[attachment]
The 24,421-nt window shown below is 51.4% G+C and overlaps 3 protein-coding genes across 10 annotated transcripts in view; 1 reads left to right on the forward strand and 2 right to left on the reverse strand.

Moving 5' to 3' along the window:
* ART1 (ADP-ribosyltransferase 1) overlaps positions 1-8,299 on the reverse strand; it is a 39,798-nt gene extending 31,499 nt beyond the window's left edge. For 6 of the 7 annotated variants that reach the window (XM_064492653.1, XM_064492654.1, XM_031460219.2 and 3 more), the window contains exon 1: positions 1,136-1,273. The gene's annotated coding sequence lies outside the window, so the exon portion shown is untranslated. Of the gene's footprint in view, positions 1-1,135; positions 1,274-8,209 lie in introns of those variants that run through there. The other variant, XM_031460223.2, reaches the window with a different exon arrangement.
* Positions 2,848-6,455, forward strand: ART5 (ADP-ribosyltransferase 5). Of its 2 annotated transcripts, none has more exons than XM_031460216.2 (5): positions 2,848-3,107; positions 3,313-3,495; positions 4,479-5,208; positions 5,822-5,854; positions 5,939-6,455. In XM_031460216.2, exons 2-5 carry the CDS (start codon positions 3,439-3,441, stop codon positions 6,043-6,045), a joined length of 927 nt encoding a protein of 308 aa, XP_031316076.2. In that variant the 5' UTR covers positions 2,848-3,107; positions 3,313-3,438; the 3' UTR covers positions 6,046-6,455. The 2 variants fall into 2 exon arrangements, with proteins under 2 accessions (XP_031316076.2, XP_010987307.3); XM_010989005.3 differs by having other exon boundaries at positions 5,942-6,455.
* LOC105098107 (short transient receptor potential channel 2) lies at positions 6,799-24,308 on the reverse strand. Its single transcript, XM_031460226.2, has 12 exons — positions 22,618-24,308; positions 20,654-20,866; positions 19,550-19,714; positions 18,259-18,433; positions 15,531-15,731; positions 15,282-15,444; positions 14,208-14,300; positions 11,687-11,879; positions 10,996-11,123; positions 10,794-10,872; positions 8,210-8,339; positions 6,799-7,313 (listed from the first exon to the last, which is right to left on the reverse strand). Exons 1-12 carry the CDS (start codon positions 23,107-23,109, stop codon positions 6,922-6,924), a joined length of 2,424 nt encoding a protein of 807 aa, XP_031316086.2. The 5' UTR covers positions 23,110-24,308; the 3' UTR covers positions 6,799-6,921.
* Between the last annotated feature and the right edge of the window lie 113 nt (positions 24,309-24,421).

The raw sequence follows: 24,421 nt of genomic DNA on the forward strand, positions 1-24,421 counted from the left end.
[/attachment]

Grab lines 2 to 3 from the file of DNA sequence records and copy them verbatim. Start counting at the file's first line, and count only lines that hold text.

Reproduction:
Moving 5' to 3' along the window:
* ART1 (ADP-ribosyltransferase 1) overlaps positions 1-8,299 on the reverse strand; it is a 39,798-nt gene extending 31,499 nt beyond the window's left edge. For 6 of the 7 annotated variants that reach the window (XM_064492653.1, XM_064492654.1, XM_031460219.2 and 3 more), the window contains exon 1: positions 1,136-1,273. The gene's annotated coding sequence lies outside the window, so the exon portion shown is untranslated. Of the gene's footprint in view, positions 1-1,135; positions 1,274-8,209 lie in introns of those variants that run through there. The other variant, XM_031460223.2, reaches the window with a different exon arrangement.